Tuesday, 19 October 2010

Vietnam - Saigon cookery school

I have tried to get a cookery class in on a few of my last holidays and every time this has ended up as one of the best bits of my holiday. Even if you arent crazy about food its a brilliant way of meeting people, getting to understand the ingredients and methods used in what you have been eating while away, staying in from the maddening humidity and in this case also getting to see ingredients that would be far too intimidating to buy and try out in a hotel room!

In Ho Chi Minh City we visited the Vietnam Cookery Center. As we were there during the rainy season the class we went to on a Saturday was fairly quiet and there was only four of us that met our teacher and translator early in the morning at the Ben Thanh market. The other half of the class were an American couple living in Manila, one half of which was the incredibly talented and lovely Abby Mott.

I really enjoyed the market trip because despite being in the same market a few times over the previous few days there were parts that I felt intimidated by visiting and although I really wanted to know what some of the fruit and veg were I knew that they wouldnt be able to explain them to me. Having a guide walk us around was great, even if the teacher wasnt buying that much within the market itself. 
Millions of dried shrimp

As we walked through the market we were shown as many mountains of dried shrimp as mountains of rice, dried fish and fruit. In visiting the meat section of the market we saw how every single piece of each animal was used (no pictures here as it was far too close to my breakfast) including the tails and ears.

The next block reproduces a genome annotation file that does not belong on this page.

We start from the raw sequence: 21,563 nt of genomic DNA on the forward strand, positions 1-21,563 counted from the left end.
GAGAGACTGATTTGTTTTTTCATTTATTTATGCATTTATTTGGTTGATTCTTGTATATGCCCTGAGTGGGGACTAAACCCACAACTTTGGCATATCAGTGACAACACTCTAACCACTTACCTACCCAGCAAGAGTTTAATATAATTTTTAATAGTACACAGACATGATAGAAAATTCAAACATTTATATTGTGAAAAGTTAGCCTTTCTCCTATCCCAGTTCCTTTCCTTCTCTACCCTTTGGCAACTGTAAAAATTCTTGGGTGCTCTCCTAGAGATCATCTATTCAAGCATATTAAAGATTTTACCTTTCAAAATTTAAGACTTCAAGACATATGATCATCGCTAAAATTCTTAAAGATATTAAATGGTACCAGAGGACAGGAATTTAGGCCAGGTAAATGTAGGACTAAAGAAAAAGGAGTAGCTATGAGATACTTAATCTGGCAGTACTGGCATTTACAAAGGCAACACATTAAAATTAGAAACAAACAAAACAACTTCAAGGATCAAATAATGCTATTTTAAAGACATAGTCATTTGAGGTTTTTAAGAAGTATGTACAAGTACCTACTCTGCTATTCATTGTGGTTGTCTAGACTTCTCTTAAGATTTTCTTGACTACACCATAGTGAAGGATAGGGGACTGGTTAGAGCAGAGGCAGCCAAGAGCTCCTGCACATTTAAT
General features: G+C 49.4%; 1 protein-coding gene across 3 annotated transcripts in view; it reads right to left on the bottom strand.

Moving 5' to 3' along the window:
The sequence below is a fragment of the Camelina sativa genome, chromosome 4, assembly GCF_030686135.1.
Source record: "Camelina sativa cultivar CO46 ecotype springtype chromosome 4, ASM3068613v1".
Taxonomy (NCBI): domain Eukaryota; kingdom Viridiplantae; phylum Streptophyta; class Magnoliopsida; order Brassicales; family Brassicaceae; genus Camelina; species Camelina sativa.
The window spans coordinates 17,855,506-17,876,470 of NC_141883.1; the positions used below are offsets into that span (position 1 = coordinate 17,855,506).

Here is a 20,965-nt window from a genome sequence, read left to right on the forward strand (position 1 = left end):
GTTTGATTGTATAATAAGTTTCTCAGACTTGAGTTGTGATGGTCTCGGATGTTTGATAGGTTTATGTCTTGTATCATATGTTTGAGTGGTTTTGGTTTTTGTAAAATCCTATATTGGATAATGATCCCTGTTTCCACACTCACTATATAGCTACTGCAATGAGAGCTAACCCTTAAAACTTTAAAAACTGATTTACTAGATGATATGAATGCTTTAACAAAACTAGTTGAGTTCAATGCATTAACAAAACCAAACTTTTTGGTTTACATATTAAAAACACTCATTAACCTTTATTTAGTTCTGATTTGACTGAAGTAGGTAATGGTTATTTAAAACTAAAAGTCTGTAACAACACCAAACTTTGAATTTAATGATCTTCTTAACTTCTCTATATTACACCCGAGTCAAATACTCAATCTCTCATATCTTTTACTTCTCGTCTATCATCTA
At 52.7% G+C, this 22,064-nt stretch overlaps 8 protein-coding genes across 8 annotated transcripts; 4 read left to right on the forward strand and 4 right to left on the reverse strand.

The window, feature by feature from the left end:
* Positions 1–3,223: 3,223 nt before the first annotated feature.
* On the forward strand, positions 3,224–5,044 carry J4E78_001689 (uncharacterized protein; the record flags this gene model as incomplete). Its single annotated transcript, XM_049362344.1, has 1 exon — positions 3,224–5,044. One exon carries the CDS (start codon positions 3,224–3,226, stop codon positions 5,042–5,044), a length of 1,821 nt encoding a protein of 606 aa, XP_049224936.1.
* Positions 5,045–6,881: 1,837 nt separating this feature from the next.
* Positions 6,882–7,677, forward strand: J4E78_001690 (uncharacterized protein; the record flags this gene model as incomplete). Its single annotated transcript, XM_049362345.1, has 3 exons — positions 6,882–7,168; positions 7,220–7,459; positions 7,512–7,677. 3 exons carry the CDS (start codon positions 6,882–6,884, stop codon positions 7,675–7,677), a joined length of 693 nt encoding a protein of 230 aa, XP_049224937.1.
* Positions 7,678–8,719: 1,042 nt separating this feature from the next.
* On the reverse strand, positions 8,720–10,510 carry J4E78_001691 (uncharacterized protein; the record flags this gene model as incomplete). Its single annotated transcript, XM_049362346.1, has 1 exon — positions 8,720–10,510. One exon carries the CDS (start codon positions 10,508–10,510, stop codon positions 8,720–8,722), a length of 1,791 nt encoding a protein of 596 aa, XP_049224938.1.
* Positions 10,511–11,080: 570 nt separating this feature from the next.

The back part of the market was probably the most interesting as there were little stalls that sold the ingredients just for the one thing that you were making much like all of the restaurants we had seen that only serve one meal,  like everything you need for making Pho or the herbs used with Banh Xeo alone. There were stalls that sold nothing but a variety of eggs, including unlaid eggs which took me a while to figure out. 

Unlaid eggs
There was also a large fish section to the market which was divided into further sections for freshwater and saltwater fish. This seemed to be the only part of the market where there was a distinction between the different areas and the reasoning we were given was due to Bird flu strangely enough. 

Most of the work was being done by women in this part of the market, whether it was skinning frogs, shelling clams or knocking out and scaling fish. I couldnt help but feel that if we had such an impressive market in Dublin that I would have felt any less gob-smacked by how everyone went about their daily business. 

I would love someone to prepare mis en place for me at home!

Once we got to the school we sat and had tea before going to our perfectly prepared workspaces with these perfect arrangement of mis en place in little bowls. Almost all of these little bowls were used in each of the 3 recipes we made. If I remember correctly there were shallots, spring onions, soy, lime juice, tamarind paste, fish sauce, chicken stock granules, chopped chillies, garlic, salt, pepper and sugar. 

Our menu for the day consisted of
  • Spring rolls with mushroom, pork, crab meat and prawn and a fish dipping sauce
  • Sour Clam soup with dill
  • Caramelized pork served in a clay pot with rice steamed in coconut juice
The recipes all had such a delicate balance of flavours and textures and were enough to convince me that the simplicity of everything I tasted over the few weeks had a real complexity behind it that one day in cookery school was never going to teach. 

This is the last of my posts on my holiday in Vietnam but if you would like to see some more pictures you can review some more here  and you can enter my competition to win some coffee from Vietnam here


  1. I love your idea of incorporating a cooking class into your holidays, and this one sounds like it as a fantastic experience, I'm jealous!

  2. Interesting market I'm in for the crabs. What do they do with the unlaid eggs? Good for your to spend your holidays cooking!


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